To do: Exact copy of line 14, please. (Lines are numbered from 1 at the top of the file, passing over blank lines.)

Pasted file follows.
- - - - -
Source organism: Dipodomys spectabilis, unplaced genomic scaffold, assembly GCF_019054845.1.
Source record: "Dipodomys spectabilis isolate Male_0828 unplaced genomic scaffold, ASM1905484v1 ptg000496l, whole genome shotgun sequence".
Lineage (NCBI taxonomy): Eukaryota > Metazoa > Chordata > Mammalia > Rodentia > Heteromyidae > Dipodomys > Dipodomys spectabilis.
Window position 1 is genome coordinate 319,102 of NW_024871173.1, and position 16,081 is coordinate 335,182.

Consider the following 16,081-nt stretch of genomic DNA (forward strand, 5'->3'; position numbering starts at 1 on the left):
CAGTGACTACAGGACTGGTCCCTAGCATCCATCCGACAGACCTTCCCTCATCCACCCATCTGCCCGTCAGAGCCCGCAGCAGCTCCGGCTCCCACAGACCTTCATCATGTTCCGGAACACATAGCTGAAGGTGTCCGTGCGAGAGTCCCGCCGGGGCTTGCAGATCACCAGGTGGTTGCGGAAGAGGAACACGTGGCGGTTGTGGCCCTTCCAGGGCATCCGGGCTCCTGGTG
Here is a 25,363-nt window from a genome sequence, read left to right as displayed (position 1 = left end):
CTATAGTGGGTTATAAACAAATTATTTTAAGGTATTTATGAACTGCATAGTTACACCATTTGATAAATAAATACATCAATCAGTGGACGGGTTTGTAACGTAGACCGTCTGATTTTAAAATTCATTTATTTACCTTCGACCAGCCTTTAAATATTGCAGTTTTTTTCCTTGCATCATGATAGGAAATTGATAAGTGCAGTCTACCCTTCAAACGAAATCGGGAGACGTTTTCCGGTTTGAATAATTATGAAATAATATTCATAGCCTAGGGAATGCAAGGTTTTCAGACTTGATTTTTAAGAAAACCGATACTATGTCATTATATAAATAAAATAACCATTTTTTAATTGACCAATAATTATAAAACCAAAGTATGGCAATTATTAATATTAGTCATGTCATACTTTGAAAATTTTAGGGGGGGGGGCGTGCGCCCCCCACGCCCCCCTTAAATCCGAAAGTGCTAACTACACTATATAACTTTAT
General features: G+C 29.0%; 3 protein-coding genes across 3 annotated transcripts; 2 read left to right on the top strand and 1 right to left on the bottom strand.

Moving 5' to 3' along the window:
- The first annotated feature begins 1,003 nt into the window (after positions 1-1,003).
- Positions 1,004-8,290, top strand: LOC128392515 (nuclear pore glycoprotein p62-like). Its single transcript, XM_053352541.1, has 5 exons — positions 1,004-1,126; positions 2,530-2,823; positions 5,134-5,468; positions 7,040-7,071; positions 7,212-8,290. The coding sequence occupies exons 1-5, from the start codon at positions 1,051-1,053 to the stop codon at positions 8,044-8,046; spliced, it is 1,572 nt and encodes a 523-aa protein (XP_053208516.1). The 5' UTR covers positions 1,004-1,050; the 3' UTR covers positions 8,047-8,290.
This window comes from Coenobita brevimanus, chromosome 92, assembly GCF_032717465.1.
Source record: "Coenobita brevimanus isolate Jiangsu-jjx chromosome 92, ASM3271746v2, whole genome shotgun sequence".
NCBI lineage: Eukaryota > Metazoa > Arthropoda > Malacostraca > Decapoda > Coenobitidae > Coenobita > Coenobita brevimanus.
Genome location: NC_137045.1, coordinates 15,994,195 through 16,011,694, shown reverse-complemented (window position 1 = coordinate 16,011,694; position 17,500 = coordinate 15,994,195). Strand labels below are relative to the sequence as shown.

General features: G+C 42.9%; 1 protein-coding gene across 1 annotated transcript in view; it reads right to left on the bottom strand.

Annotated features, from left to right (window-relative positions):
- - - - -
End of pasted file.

Source record: "Coenobita brevimanus isolate Jiangsu-jjx chromosome 92, ASM3271746v2, whole genome shotgun sequence".